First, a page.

Cover image for The Irish heritage cookbook
The Irish heritage cookbook
Johnson, Margaret M., 1944-
Personal Author:
Publication Information:
San Francisco : Chronicle Books, [1999]

Physical Description:
288 pages : illustrations ; 23 cm
General Note:
Includes index.
Subject Term:
Format :


Call Number
Material Type
Home Location
Central Library TX717.5 .J64 1999 Adult Non-Fiction Central Closed Stacks
Angola Public Library TX717.5 .J64 1999 Adult Non-Fiction Open Shelf
Kenmore Library TX717.5 .J64 1999 Adult Non-Fiction Open Shelf
Lancaster Library TX717.5 .J64 1999 Adult Non-Fiction Open Shelf
West Seneca Library TX717.5 .J64 1999 Adult Non-Fiction Open Shelf

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Roughly 44 million Americans of Irish descent, though understandably proud of their heritage, have grown up with a shocking degree of cultural deprivation with regard to the culinary traditions of their ancestors. For most, Irish cuisine means potatoes, corned beef, and cabbage. Now at last, The Irish Heritage Cookbook will set the record straight. Margaret Johnson offers a much-needed fresh perspective on what Irish cooking is all about. She tells stories about the foods of Erin and how these dishes were reinvented by Irish emigrants and their offspring, evolving to include new ingredients and to suit modern circumstances and tastes. Offering a bountiful collection of both traditional recipes and contemporary innovations from a host of chefs and cooks in the Old Country and the New, The Irish Heritage Cookbook affirms at last the place of Irish cooking among the great cuisines of the worldand one to be enjoyed by all who love Ireland.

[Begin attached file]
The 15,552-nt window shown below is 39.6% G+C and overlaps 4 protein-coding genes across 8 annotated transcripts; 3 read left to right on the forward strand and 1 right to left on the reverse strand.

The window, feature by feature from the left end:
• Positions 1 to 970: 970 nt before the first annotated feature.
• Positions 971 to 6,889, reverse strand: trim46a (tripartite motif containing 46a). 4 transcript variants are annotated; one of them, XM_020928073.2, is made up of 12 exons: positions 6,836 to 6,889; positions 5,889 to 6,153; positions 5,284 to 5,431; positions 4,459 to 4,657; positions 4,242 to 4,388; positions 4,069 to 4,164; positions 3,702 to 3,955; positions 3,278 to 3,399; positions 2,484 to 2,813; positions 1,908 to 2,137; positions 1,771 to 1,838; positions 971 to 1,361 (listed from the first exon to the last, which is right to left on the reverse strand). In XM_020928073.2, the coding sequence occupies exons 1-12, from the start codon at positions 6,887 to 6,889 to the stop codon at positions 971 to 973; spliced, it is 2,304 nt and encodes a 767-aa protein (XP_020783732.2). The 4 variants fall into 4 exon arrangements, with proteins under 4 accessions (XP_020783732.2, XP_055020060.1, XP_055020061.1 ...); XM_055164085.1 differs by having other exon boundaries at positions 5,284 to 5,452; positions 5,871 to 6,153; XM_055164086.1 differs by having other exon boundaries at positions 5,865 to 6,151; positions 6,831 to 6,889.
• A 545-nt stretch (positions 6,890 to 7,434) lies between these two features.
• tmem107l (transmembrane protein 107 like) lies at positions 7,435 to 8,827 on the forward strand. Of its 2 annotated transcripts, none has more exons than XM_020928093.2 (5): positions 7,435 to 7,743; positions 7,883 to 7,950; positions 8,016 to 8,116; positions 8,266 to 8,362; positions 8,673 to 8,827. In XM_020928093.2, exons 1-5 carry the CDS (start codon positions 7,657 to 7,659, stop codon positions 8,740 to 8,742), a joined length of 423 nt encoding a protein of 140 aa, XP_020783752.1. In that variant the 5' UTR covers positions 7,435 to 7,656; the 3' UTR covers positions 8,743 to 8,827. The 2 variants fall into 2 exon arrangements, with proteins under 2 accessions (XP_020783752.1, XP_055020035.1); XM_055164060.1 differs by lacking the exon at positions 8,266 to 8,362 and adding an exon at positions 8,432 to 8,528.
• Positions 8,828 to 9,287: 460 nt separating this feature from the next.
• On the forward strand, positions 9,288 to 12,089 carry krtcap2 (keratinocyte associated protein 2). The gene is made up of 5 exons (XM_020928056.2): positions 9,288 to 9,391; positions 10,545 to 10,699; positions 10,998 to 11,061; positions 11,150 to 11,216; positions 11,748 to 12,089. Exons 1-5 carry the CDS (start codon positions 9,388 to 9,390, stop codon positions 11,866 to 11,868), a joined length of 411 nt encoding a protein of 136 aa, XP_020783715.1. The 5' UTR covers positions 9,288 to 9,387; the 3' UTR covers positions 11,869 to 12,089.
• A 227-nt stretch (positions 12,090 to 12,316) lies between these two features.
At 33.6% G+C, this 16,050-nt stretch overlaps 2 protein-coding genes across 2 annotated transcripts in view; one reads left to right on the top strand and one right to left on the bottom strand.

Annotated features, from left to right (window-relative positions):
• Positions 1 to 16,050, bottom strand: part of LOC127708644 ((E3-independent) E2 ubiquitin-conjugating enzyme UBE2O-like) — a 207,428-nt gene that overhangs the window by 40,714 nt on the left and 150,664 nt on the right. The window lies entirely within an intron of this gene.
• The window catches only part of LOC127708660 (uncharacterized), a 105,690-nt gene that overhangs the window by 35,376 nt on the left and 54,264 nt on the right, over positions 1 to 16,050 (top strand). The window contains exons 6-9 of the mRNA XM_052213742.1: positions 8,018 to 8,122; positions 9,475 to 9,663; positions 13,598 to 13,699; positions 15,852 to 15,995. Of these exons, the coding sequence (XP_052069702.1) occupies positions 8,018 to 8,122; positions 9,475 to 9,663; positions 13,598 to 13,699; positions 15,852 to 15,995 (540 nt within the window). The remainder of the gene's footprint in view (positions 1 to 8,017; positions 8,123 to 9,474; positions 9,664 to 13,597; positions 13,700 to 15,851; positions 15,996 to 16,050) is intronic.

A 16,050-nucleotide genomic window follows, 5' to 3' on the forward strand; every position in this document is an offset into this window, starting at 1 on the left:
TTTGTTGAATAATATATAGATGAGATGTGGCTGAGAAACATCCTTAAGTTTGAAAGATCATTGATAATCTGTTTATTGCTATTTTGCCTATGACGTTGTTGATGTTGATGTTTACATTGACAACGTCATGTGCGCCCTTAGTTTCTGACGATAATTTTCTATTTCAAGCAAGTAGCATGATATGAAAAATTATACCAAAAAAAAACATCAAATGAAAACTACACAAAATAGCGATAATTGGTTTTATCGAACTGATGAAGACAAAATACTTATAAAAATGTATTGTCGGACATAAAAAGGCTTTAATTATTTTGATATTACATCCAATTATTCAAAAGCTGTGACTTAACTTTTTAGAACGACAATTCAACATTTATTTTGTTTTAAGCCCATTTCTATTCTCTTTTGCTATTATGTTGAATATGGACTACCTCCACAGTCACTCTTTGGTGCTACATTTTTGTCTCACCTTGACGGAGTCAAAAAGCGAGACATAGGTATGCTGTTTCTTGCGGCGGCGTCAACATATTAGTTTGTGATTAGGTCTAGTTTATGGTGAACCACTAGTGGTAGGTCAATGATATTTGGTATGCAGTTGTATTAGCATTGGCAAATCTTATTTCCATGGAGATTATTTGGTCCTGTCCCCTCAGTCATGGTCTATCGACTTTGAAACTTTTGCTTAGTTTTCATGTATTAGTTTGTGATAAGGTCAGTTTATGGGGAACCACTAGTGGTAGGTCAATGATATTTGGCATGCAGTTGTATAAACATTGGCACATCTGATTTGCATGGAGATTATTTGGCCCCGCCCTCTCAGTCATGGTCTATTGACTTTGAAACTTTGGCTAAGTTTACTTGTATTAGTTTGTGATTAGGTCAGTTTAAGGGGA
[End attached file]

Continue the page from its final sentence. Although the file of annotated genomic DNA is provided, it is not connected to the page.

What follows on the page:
Author Notes

Margaret Johnson grew up in a traditional Irish-Catholic neighborhood in Massachusetts. A high school teacher in New York state, she takes advantage of her long summer vacations to travel to Ireland regularly, and has published numerous Irish travel and food articles.

Reviews 1

Publisher's Weekly Review

Food writer and Massachusetts native Johnson delivers a fresh perspective on Irish cookery with an engaging collection of recipes culled from Irish (and Irish-American) chefs, hoteliers and long-time home cooks who have reinterpreted traditional dishes with earthy panache. Organized by topography‘hill, dale, waters, etc.‘chapters include historic sidebars and anecdotes, such as information on medieval Irish castle banquets. Despite an occasional gourmet detour (e.g., Mussel Soup with Oatmeal-Herb Crust or Warm Woodland Salad with Champagne Vinaigrette), robust, rustic Irish cooking prevails. Recipes are not for the diet conscious: copious amounts of butter and cream, meat-with-meat pairings and other caloric combinations predominate (e.g., Black Pudding Roisin, with pig blood sausage; Dublin Coddle, a pork, bacon and potato casserole; Quail with Chestnut Stuffing and Burgundy Sauce). Ireland's culinary "roots" (carrots, turnips, parsnips and tubers) as well as distinctly Irish libations (stout, whiskey and poitins, a distillation of barley, sugar and water), punctuate many recipes. Relatively uncomplicated, many of these meals involve minimal preparation time and can be easily rendered by novice home cooks. Looking beyond boiled potatoes and cabbage, Johnson provides valuable insight into Ireland's gastronomic heritage. (Mar.) (c) Copyright PWxyz, LLC. All rights reserved

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